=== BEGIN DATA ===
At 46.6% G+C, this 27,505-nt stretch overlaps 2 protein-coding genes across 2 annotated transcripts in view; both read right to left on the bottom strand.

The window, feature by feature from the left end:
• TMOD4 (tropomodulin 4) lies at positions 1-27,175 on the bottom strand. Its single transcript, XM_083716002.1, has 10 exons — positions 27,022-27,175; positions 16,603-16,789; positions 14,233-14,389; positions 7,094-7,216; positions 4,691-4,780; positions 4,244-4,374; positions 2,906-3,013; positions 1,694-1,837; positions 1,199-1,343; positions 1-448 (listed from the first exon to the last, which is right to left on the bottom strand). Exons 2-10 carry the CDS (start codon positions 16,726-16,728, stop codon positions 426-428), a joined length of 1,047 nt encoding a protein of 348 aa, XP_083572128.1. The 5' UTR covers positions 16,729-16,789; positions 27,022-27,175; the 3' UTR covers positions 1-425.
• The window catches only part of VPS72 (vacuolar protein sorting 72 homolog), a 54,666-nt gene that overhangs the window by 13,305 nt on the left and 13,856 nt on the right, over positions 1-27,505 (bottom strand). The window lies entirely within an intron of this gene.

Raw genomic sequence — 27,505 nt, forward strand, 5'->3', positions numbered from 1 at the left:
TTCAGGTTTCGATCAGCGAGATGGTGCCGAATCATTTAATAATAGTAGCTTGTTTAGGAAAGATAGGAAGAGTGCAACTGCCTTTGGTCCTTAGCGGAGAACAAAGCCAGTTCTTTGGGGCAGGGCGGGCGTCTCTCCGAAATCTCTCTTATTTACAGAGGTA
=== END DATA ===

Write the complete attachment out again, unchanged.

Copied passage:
At 46.6% G+C, this 27,505-nt stretch overlaps 2 protein-coding genes across 2 annotated transcripts in view; both read right to left on the bottom strand.

The window, feature by feature from the left end:
• TMOD4 (tropomodulin 4) lies at positions 1-27,175 on the bottom strand. Its single transcript, XM_083716002.1, has 10 exons — positions 27,022-27,175; positions 16,603-16,789; positions 14,233-14,389; positions 7,094-7,216; positions 4,691-4,780; positions 4,244-4,374; positions 2,906-3,013; positions 1,694-1,837; positions 1,199-1,343; positions 1-448 (listed from the first exon to the last, which is right to left on the bottom strand). Exons 2-10 carry the CDS (start codon positions 16,726-16,728, stop codon positions 426-428), a joined length of 1,047 nt encoding a protein of 348 aa, XP_083572128.1. The 5' UTR covers positions 16,729-16,789; positions 27,022-27,175; the 3' UTR covers positions 1-425.
• The window catches only part of VPS72 (vacuolar protein sorting 72 homolog), a 54,666-nt gene that overhangs the window by 13,305 nt on the left and 13,856 nt on the right, over positions 1-27,505 (bottom strand). The window lies entirely within an intron of this gene.

Raw genomic sequence — 27,505 nt, forward strand, 5'->3', positions numbered from 1 at the left:
TTCAGGTTTCGATCAGCGAGATGGTGCCGAATCATTTAATAATAGTAGCTTGTTTAGGAAAGATAGGAAGAGTGCAACTGCCTTTGGTCCTTAGCGGAGAACAAAGCCAGTTCTTTGGGGCAGGGCGGGCGTCTCTCCGAAATCTCTCTTATTTACAGAGGTA